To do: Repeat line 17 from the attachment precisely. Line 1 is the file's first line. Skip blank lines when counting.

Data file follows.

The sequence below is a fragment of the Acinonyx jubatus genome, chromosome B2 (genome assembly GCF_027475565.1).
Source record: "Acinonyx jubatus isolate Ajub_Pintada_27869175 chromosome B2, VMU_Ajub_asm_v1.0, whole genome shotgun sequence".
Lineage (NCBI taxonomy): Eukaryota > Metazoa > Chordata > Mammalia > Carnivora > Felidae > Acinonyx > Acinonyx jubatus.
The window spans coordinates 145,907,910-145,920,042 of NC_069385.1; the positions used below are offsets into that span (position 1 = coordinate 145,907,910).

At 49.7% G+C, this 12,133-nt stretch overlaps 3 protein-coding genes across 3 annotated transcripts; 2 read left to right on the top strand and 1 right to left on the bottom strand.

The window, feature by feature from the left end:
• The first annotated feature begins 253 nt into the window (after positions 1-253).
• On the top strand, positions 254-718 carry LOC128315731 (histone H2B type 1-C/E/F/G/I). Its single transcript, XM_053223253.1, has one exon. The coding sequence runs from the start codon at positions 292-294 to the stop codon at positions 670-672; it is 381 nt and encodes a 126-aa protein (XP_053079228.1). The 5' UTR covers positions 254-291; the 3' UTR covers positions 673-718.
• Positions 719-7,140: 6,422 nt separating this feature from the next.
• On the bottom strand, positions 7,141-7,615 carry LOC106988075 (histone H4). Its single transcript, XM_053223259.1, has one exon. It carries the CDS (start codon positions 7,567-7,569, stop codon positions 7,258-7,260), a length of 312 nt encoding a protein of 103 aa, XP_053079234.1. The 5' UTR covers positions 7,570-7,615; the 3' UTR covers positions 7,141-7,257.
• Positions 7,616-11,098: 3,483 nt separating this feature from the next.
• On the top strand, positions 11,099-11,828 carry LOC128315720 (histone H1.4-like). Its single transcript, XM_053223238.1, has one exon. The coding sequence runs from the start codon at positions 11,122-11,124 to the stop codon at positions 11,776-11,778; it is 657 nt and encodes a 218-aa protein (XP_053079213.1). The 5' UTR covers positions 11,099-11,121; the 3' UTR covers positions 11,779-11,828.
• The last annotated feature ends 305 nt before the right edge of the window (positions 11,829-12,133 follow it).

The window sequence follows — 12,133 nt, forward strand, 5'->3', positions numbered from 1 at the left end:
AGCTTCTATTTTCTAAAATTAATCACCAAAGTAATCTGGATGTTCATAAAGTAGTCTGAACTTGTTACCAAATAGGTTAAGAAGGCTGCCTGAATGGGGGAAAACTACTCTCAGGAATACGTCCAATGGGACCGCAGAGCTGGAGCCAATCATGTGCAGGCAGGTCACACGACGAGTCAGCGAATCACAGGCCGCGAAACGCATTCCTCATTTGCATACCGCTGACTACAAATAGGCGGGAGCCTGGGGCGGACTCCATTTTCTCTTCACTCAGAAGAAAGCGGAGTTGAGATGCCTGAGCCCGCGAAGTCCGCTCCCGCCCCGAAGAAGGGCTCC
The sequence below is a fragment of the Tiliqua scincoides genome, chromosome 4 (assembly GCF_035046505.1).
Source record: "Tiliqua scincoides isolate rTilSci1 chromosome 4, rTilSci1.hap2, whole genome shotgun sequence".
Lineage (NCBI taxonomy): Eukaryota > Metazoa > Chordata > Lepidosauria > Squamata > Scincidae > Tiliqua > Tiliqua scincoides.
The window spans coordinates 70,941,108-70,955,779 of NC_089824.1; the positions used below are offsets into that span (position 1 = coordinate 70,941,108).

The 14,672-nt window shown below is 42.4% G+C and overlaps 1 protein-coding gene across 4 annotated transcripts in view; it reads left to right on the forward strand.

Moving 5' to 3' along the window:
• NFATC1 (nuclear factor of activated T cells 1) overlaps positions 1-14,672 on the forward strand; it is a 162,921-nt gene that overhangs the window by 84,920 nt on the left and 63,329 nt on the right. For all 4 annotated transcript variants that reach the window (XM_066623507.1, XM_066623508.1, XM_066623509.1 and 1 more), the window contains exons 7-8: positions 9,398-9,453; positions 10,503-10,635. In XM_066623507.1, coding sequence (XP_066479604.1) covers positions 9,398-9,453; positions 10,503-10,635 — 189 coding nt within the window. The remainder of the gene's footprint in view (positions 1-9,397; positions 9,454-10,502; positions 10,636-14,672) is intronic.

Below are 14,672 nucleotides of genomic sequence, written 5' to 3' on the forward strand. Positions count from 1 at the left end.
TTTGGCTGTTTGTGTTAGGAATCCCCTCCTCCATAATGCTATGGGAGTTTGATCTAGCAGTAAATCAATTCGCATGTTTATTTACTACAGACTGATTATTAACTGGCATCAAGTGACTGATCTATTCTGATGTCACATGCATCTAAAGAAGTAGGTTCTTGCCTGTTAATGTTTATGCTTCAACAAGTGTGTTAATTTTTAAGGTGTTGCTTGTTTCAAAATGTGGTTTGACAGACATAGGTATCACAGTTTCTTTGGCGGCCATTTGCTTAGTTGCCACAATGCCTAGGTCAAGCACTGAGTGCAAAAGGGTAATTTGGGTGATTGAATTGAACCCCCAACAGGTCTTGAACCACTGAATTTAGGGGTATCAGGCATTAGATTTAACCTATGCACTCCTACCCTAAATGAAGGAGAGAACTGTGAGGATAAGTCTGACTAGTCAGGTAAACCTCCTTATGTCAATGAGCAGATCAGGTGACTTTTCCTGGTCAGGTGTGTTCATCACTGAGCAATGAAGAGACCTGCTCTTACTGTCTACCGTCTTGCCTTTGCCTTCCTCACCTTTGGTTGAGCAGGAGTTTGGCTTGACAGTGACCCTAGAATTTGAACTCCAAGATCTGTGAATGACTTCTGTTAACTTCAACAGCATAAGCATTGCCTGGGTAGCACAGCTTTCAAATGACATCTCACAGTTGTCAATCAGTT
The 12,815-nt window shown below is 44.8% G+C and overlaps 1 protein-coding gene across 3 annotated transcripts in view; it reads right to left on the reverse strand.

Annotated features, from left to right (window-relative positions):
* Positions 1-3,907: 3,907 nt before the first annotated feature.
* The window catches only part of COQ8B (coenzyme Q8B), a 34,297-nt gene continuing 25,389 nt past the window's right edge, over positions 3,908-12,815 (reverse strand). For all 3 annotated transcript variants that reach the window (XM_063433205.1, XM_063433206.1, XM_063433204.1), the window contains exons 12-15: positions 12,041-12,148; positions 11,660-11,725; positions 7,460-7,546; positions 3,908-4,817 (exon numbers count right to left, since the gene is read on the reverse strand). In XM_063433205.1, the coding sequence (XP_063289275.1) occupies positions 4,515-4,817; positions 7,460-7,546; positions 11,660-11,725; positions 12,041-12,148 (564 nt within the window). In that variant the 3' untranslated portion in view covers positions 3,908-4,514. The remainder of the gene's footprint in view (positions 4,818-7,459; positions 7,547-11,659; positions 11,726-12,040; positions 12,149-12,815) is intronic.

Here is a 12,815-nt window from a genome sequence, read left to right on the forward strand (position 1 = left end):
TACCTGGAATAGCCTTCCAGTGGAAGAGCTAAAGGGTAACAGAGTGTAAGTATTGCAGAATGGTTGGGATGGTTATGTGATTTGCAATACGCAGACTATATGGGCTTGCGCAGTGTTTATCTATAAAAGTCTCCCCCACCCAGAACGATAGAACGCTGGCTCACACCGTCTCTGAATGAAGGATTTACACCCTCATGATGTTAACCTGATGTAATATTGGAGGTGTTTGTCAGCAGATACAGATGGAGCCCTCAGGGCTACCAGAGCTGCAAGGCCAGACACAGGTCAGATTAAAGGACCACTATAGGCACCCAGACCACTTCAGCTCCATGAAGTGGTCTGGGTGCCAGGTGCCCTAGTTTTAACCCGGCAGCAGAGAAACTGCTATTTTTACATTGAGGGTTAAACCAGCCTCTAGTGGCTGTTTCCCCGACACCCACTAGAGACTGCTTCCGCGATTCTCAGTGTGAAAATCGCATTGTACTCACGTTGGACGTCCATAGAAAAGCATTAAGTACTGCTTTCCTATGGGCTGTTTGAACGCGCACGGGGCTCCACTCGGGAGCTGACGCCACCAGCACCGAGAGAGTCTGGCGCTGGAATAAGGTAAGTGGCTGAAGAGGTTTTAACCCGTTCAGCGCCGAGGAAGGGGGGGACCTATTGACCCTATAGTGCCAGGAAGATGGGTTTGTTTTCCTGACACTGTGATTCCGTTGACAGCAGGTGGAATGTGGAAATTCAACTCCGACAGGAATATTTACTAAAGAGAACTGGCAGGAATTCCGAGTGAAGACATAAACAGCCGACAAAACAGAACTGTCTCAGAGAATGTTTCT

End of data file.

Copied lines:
Source record: "Tiliqua scincoides isolate rTilSci1 chromosome 4, rTilSci1.hap2, whole genome shotgun sequence".